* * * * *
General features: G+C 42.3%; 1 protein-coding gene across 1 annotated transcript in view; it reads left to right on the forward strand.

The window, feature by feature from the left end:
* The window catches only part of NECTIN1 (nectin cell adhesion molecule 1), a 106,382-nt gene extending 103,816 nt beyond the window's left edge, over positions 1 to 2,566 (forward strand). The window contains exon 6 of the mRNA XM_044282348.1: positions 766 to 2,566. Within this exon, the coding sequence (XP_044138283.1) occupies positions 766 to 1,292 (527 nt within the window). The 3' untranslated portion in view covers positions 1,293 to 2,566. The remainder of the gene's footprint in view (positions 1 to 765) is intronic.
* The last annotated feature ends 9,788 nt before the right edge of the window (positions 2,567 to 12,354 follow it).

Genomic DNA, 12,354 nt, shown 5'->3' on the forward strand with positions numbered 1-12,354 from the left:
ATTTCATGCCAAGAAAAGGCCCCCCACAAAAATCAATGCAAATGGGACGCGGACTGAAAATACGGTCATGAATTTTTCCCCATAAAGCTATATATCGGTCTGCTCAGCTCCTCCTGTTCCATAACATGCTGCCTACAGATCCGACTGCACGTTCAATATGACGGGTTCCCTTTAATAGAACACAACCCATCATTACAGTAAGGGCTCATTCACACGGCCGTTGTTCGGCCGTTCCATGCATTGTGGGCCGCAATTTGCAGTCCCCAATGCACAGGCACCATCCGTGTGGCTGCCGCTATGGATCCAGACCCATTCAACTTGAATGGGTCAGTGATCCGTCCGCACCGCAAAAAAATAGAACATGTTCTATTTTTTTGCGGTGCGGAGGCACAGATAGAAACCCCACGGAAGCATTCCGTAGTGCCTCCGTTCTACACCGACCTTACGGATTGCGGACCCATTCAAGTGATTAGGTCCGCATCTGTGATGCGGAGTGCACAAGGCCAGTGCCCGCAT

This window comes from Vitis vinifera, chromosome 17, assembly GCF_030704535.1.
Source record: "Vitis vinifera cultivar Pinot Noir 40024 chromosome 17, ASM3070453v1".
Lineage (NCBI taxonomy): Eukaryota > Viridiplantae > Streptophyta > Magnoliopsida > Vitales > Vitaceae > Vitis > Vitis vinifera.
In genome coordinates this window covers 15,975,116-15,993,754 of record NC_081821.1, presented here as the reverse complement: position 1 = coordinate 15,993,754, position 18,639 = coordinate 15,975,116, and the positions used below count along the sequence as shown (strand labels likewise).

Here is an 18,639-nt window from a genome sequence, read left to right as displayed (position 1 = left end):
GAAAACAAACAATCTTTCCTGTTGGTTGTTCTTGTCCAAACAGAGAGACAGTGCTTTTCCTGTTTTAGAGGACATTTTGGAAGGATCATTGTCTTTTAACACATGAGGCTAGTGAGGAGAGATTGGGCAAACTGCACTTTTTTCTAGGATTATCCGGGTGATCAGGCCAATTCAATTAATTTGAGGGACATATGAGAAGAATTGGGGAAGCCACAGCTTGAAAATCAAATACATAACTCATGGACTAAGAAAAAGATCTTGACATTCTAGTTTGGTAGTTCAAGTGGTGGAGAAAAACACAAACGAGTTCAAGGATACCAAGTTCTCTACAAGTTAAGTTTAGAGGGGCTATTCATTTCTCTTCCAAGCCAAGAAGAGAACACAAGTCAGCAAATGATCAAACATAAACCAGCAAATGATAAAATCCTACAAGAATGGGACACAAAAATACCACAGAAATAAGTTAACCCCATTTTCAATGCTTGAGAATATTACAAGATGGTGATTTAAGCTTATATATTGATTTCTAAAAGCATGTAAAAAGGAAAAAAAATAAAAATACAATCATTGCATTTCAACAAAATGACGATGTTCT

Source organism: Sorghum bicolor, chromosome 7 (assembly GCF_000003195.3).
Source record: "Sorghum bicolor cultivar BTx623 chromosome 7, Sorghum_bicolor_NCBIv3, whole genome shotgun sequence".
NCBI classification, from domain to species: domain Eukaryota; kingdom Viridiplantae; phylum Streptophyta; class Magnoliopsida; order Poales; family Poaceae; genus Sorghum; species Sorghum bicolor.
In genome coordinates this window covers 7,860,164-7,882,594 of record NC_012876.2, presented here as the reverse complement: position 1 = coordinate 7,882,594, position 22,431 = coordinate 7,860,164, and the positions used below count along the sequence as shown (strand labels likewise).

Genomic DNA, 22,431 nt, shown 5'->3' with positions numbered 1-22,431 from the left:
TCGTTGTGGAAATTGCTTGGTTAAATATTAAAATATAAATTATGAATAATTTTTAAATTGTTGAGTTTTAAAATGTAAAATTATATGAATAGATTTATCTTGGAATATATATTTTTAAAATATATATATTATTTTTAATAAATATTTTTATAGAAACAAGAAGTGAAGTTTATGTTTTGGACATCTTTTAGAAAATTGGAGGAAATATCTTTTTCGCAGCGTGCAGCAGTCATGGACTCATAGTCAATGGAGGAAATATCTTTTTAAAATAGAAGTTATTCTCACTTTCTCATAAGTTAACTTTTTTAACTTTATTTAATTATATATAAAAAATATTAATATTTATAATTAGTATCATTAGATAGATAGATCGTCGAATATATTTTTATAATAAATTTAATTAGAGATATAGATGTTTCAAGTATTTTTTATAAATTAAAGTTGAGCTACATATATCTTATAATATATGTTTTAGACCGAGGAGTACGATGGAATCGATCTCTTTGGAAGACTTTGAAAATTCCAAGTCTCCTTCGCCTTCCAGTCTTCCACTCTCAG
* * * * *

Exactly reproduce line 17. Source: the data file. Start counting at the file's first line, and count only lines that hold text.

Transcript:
Genomic DNA, 22,431 nt, shown 5'->3' with positions numbered 1-22,431 from the left: